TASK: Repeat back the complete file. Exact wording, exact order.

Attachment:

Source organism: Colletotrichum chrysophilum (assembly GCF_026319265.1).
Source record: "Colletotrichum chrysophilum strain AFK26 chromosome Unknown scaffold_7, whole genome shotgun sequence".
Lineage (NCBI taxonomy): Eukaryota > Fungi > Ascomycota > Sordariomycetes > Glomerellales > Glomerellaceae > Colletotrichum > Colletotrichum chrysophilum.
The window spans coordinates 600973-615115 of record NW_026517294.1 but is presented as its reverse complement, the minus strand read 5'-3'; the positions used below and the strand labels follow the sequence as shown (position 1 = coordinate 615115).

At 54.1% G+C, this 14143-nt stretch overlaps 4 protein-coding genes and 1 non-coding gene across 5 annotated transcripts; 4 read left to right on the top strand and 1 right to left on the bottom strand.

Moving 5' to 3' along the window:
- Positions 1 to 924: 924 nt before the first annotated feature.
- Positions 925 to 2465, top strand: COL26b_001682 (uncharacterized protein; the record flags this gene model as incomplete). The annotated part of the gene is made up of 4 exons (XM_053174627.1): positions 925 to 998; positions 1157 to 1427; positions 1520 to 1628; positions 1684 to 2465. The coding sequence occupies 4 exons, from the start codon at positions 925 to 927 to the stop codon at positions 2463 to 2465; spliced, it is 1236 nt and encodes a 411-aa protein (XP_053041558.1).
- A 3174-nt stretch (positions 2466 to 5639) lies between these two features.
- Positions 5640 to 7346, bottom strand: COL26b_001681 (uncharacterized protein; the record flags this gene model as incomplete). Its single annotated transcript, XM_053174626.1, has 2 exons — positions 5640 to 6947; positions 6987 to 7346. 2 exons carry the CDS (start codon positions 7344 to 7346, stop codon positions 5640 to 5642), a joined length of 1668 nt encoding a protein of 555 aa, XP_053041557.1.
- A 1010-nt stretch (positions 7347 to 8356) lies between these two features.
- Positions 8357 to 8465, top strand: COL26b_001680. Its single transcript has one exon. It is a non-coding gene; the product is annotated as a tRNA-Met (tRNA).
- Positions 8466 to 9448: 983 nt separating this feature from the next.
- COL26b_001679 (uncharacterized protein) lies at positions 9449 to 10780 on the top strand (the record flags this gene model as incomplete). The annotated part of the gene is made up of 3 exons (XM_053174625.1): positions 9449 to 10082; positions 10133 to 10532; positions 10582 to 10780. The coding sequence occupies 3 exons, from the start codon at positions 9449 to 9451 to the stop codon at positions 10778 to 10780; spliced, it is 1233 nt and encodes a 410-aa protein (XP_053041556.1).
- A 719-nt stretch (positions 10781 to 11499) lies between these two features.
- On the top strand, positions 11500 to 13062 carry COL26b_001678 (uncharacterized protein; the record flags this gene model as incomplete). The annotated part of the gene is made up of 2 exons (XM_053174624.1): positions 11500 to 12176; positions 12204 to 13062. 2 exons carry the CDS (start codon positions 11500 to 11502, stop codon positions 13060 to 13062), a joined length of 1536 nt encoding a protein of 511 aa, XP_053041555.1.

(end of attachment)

Source organism: Colletotrichum chrysophilum (assembly GCF_026319265.1).
Source record: "Colletotrichum chrysophilum strain AFK26 chromosome Unknown scaffold_7, whole genome shotgun sequence".
Lineage (NCBI taxonomy): Eukaryota > Fungi > Ascomycota > Sordariomycetes > Glomerellales > Glomerellaceae > Colletotrichum > Colletotrichum chrysophilum.
The window spans coordinates 600973-615115 of record NW_026517294.1 but is presented as its reverse complement, the minus strand read 5'-3'; the positions used below and the strand labels follow the sequence as shown (position 1 = coordinate 615115).

At 54.1% G+C, this 14143-nt stretch overlaps 4 protein-coding genes and 1 non-coding gene across 5 annotated transcripts; 4 read left to right on the top strand and 1 right to left on the bottom strand.

Moving 5' to 3' along the window:
- Positions 1 to 924: 924 nt before the first annotated feature.
- Positions 925 to 2465, top strand: COL26b_001682 (uncharacterized protein; the record flags this gene model as incomplete). The annotated part of the gene is made up of 4 exons (XM_053174627.1): positions 925 to 998; positions 1157 to 1427; positions 1520 to 1628; positions 1684 to 2465. The coding sequence occupies 4 exons, from the start codon at positions 925 to 927 to the stop codon at positions 2463 to 2465; spliced, it is 1236 nt and encodes a 411-aa protein (XP_053041558.1).
- A 3174-nt stretch (positions 2466 to 5639) lies between these two features.
- Positions 5640 to 7346, bottom strand: COL26b_001681 (uncharacterized protein; the record flags this gene model as incomplete). Its single annotated transcript, XM_053174626.1, has 2 exons — positions 5640 to 6947; positions 6987 to 7346. 2 exons carry the CDS (start codon positions 7344 to 7346, stop codon positions 5640 to 5642), a joined length of 1668 nt encoding a protein of 555 aa, XP_053041557.1.
- A 1010-nt stretch (positions 7347 to 8356) lies between these two features.
- Positions 8357 to 8465, top strand: COL26b_001680. Its single transcript has one exon. It is a non-coding gene; the product is annotated as a tRNA-Met (tRNA).
- Positions 8466 to 9448: 983 nt separating this feature from the next.
- COL26b_001679 (uncharacterized protein) lies at positions 9449 to 10780 on the top strand (the record flags this gene model as incomplete). The annotated part of the gene is made up of 3 exons (XM_053174625.1): positions 9449 to 10082; positions 10133 to 10532; positions 10582 to 10780. The coding sequence occupies 3 exons, from the start codon at positions 9449 to 9451 to the stop codon at positions 10778 to 10780; spliced, it is 1233 nt and encodes a 410-aa protein (XP_053041556.1).
- A 719-nt stretch (positions 10781 to 11499) lies between these two features.
- On the top strand, positions 11500 to 13062 carry COL26b_001678 (uncharacterized protein; the record flags this gene model as incomplete). The annotated part of the gene is made up of 2 exons (XM_053174624.1): positions 11500 to 12176; positions 12204 to 13062. 2 exons carry the CDS (start codon positions 11500 to 11502, stop codon positions 13060 to 13062), a joined length of 1536 nt encoding a protein of 511 aa, XP_053041555.1.